As for my present Condition, I bless God, I have no Repining in my Heart at it. I know for my Sins I have deserved much worse at the Hands of God; So that I cheerfully sub­mit to so small a Punishment, as the being ta­ken off a few Years sooner, and the being made a Spectacle to the World. I do freely forgive all the World, particularly those con­cerned in taking away my Life: and I desire and conjure my Friends to think of no Re­venge, but to submit to the holy Will of God, into whose Hands I resign my self en­tirely.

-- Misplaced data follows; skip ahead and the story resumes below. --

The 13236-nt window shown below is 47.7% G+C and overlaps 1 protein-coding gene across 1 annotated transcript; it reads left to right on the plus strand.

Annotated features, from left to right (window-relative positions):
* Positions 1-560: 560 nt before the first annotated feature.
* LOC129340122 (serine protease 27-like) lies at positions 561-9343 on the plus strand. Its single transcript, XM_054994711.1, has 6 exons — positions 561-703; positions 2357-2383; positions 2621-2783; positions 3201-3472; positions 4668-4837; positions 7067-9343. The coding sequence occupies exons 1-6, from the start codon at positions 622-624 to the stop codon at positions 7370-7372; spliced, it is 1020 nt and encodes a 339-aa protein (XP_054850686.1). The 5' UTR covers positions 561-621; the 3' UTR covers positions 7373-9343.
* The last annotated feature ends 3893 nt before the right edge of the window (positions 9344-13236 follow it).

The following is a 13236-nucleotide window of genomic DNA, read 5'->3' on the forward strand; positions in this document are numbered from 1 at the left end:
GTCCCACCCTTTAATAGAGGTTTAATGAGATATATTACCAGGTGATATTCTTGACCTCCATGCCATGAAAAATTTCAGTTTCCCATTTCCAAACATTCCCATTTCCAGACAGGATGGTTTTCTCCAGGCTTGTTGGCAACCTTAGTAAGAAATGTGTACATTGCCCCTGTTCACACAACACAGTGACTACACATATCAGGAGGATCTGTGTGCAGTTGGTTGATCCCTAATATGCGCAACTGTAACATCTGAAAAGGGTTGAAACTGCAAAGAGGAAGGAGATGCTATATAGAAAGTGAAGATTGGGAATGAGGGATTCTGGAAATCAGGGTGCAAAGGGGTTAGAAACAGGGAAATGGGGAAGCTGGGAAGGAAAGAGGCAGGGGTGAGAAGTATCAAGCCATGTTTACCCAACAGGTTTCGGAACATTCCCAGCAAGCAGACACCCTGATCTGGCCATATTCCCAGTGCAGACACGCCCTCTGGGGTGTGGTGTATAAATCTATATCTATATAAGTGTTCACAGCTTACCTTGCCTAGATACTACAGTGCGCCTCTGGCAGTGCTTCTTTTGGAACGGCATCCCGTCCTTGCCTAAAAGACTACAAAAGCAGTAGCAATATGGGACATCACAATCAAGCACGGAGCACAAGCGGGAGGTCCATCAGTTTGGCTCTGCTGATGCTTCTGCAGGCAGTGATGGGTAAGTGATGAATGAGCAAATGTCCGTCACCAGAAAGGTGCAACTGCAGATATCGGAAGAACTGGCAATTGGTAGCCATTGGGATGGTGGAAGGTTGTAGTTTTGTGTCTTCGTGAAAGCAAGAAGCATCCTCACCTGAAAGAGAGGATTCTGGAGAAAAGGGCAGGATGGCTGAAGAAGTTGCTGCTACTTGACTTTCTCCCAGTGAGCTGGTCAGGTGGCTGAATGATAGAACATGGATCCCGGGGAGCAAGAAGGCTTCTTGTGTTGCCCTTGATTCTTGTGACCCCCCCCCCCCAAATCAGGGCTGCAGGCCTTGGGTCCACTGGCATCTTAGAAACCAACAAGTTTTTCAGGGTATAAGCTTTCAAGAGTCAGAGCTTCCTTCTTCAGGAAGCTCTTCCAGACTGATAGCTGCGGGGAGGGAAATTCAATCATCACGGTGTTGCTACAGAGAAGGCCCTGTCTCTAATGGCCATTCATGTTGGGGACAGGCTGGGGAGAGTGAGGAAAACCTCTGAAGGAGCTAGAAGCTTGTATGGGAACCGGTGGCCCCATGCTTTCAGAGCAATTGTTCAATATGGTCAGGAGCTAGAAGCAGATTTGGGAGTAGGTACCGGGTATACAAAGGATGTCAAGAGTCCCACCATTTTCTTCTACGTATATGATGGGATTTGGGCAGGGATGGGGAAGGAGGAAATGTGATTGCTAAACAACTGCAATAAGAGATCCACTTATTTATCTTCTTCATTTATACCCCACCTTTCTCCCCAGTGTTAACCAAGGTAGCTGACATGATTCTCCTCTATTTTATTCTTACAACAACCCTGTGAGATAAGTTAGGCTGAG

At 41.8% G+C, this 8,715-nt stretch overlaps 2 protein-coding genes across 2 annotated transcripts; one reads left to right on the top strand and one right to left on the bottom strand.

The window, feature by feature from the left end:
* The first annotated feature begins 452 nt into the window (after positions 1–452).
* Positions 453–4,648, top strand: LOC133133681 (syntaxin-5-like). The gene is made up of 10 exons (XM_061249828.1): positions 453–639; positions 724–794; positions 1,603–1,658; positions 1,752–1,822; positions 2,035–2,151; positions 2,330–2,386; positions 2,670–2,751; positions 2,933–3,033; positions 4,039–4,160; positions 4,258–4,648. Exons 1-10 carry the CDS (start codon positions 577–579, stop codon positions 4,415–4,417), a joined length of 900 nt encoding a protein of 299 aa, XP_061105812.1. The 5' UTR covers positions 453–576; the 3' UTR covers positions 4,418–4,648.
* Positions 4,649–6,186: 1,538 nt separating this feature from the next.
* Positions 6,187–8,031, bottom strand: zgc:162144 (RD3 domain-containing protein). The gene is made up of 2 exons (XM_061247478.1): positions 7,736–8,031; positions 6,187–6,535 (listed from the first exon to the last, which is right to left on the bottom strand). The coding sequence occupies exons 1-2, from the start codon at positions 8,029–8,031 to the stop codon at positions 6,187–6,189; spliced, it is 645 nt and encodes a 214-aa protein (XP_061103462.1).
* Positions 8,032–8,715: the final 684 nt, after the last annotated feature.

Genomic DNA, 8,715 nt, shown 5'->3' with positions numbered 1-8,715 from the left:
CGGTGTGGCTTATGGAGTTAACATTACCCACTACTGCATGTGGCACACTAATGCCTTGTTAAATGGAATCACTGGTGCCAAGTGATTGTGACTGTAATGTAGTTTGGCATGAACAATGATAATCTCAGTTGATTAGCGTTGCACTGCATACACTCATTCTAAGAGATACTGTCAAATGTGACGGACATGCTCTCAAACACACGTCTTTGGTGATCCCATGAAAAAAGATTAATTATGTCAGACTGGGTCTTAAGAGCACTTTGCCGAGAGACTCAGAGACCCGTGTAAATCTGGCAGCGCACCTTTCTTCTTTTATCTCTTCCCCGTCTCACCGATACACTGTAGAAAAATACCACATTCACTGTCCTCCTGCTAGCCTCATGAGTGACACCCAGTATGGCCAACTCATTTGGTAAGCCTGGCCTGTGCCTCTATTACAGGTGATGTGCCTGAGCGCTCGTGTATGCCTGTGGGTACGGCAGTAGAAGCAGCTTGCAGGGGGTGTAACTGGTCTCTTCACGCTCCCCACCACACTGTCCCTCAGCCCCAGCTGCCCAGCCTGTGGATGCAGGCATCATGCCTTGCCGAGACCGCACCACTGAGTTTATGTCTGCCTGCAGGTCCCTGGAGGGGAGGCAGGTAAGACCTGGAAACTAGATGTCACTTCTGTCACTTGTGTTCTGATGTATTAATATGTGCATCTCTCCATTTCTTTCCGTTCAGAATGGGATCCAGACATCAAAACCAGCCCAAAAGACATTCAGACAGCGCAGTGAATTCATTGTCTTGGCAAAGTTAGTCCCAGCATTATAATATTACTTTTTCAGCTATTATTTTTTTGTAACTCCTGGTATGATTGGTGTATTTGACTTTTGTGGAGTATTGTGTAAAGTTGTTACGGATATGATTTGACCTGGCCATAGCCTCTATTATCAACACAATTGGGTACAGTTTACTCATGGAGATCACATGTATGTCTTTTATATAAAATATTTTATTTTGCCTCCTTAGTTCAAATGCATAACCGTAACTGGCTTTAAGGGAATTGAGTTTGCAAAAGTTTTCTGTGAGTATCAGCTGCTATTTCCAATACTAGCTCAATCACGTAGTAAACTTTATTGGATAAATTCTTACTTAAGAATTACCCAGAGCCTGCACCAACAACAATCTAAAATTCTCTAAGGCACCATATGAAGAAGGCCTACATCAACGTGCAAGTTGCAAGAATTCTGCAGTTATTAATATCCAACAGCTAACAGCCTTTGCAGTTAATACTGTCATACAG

But to look back a little; I cannot but give some touch about the Bill of Exclusion, and shew the Reasons of my appearing in that Bu­siness; which in short is this: That I thought the Nation was in such danger of Popery, and that the Expectation of a Popish Successor (as I have said in Parliament) put the King's Life likewise in such danger, that I saw no [Page 3]way so effectual to secure both, as such a Bill. As to the Limitations which were proposed, if they were sincerely offered, and had pass'd into a Law, the Duke then would have been excluded from the Power of a King, and the Government quite altered, and little more than the Name of a King left. So I could not see either Sin or Fault in the one, when all People were willing to admit of 'tother; but thought it better to have a King with his Pre­rogative, and the Nation easy and safe under him, than a King without it, which must have bred perpetual Jealousies, and a continual Struggle. All this I say, only to justify my self, and not to inflame others: Though I cannot but think my Earnestness in that mat­ter has had no small Influence in my present Sufferings. But I have now done with this World, and am going to a Kingdom which cannot be moved.